While you're busy protecting your children from harm in the physical world, there's a whole other realm of dangers lurking in digital spaces. Allowing your children tech access can seem scary, but it's a necessity for life in the modern era. What's important is that you spend time teaching internet safety so your kids can be safe and thrive in their world. Try these tips to get started.
So much of our lives take place online. There's nothing wrong with using technology, but misusing it can lead to less face-to-face interaction and bad habits for the whole family, which is why HealthyChildren suggests creating a household media use plan.
A media use plan allows you to set firm boundaries based on your family's values and lifestyles. For instance, your media use plan might make the dining table a "screen-free zone." Your plan might also limit screen time to a certain number of hours each day or define areas or times when screens are inappropriate, like in the car.
The key to making a media use plan work for your family is sitting down with everyone to discuss it. Ask your partner questions like when a kid should get a phone--most parents say only after the age of 12. Once you've laid the boundaries, be a good role model. Conform to the standards you've set and enforce the rules when someone isn't following them.
Your children need limits, and they expect you set those limits for them, both online and offline. Like any environment you allow your child to be in, you need to define boundaries for their online interactions—like where they can go, what apps they can use, and what's appropriate. For instance, if you allow your children to game online, are they allowed to participate in an un-moderated voice chat?
In addition to setting limits, you need to monitor your children's activity online and be aware of what they're doing. Just as you expect to know who their friends are in real life, you need to know who they're talking to online. You should also keep tabs on the sites and apps they're using and do your research—for example, many apps claim to be "educational," but they're just tools that will complete your kid's homework for them.
As a parent, it's your responsibility to set and adjust limits as your children mature and earn more privileges. However, no matter how old your children get, you must still take steps to monitor their actions and keep them safe. Kids will be kids, so if a child does break the rules, take appropriate action until they re-earn their privileges.
For parents of teenagers, the digital world can be especially scary. Unfortunately, the more you try to restrict your teenagers from being online, the more likely they will go behind your back and get into trouble. The fact is, technology is a big part of modern life, and if you're going to set your children up for success, you need to allow them to be online and offer guidance to ensure their safety.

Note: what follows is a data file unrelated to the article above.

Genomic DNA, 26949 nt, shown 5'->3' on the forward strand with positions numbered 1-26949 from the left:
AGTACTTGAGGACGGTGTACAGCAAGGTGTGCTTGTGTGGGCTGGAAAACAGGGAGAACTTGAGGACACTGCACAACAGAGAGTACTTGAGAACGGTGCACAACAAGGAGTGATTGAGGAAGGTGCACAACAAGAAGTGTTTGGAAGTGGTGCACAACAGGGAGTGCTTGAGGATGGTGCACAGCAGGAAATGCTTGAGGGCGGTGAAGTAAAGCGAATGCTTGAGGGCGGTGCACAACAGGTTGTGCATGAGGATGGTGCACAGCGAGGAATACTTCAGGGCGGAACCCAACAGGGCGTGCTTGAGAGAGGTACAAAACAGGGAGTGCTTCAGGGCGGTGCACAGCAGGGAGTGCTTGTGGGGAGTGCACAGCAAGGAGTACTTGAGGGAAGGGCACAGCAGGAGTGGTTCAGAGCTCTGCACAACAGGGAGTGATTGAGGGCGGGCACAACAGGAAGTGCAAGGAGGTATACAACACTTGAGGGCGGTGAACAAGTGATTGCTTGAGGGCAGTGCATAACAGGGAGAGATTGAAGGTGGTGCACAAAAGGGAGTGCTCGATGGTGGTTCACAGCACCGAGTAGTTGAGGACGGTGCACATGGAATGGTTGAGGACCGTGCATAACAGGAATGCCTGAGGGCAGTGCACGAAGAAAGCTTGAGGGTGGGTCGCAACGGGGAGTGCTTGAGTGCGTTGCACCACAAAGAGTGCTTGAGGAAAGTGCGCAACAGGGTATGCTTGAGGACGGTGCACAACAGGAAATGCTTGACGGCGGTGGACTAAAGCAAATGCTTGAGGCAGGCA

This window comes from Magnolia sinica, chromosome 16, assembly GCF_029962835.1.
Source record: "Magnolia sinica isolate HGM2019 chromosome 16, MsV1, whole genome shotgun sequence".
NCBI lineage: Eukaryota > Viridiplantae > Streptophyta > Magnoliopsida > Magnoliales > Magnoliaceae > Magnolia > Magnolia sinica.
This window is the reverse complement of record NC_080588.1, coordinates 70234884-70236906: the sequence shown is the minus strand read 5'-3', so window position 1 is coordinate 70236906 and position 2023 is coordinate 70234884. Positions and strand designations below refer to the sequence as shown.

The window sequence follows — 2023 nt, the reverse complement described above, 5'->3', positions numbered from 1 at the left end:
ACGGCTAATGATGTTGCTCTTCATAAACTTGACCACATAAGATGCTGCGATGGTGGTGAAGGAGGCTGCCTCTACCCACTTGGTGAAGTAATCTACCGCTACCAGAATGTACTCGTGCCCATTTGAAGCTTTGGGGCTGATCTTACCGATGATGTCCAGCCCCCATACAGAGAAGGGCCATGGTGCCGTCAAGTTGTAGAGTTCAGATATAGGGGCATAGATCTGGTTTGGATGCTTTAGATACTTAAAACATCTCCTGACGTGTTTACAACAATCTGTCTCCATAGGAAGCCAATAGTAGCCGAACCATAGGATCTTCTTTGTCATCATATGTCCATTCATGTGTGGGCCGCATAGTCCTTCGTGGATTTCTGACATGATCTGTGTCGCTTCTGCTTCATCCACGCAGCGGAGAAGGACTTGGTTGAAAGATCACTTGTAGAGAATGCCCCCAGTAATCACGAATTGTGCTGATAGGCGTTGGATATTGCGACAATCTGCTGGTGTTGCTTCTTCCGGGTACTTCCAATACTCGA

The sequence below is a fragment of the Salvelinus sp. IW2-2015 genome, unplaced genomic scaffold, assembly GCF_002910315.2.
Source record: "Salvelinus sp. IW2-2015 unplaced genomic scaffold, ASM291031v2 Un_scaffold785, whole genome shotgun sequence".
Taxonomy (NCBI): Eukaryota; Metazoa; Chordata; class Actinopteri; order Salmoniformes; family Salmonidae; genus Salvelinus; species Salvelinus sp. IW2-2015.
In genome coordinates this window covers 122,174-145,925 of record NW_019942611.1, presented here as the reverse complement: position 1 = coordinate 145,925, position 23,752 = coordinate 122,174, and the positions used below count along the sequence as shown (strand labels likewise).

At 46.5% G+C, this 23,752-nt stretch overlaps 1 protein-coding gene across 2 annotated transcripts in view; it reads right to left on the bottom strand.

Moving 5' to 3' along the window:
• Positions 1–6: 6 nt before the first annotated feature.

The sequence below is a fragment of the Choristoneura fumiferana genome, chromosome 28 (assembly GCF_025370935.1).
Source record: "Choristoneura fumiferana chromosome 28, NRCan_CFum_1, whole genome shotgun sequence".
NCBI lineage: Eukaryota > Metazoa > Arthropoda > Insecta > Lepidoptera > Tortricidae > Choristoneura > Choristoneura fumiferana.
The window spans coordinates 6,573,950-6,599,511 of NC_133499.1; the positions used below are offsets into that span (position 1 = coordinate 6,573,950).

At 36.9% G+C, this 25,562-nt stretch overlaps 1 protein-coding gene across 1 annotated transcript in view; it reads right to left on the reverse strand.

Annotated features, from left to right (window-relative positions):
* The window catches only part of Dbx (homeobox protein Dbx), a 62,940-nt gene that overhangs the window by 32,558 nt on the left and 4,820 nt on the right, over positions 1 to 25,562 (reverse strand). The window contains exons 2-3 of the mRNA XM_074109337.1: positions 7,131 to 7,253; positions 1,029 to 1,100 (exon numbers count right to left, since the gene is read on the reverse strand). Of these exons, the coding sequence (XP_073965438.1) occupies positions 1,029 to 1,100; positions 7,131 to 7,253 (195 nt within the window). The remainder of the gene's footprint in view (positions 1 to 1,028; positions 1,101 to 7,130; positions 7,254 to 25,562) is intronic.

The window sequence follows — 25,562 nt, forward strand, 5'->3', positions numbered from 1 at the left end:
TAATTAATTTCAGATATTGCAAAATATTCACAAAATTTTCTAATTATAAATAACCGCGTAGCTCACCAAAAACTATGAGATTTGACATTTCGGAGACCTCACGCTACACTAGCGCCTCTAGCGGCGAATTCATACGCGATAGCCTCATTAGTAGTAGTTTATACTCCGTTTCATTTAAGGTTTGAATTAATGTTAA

Online relationships have become a part of normal adolescence, whether it's an alliance formed amongst a group of gamers or connections made through social media. What matters is that you remind your teen that you expect them to act appropriately. More than that, spend time teaching internet safety and make sure they know that anything they post online will exist forever and can be saved, shared, or seen by anyone.
Often, we equate screen time to alone time because it's easy for everyone to pick up a device and get lost in it, even when people are right next to them. However, you must incorporate co-playing, co-engaging, and co-viewing into your media use, especially for young children.
Instead of just monitoring what your kids are doing on their devices, take the opportunity to interact with them. For instance, bonding and learning over a video game, television show, or other activity can be fun and engaging, especially if you use it as a platform for sharing life experiences, lessons, and perspectives.
Almost every parent is guilty of using a device to calm down or quiet a noisy child, but you mustn't turn to technology as an emotional pacifier. Likewise, you must teach your older children not to run to their devices when they're frustrated or upset.
Teaching children how to manage their emotions healthily is critical. Show them how to calm down using breathing exercises, guide them in using critical thinking to solve a problem on their own, present them with activities to cure boredom, and equip them with strategies to put all of their emotions to good use.
Ultimately, keeping the lines of communication open in your household is the best way to ensure that your children come to you when they have a question or concern about anything—especially about something they read, saw, or did online. Always remind your children that they can come to you and get help and let them know that they'll never get in trouble for being honest.
Raising your children in the digital age isn't easy, but teaching internet safety and talking openly about your expectations for your kids is important to set them up for success in the modern world.
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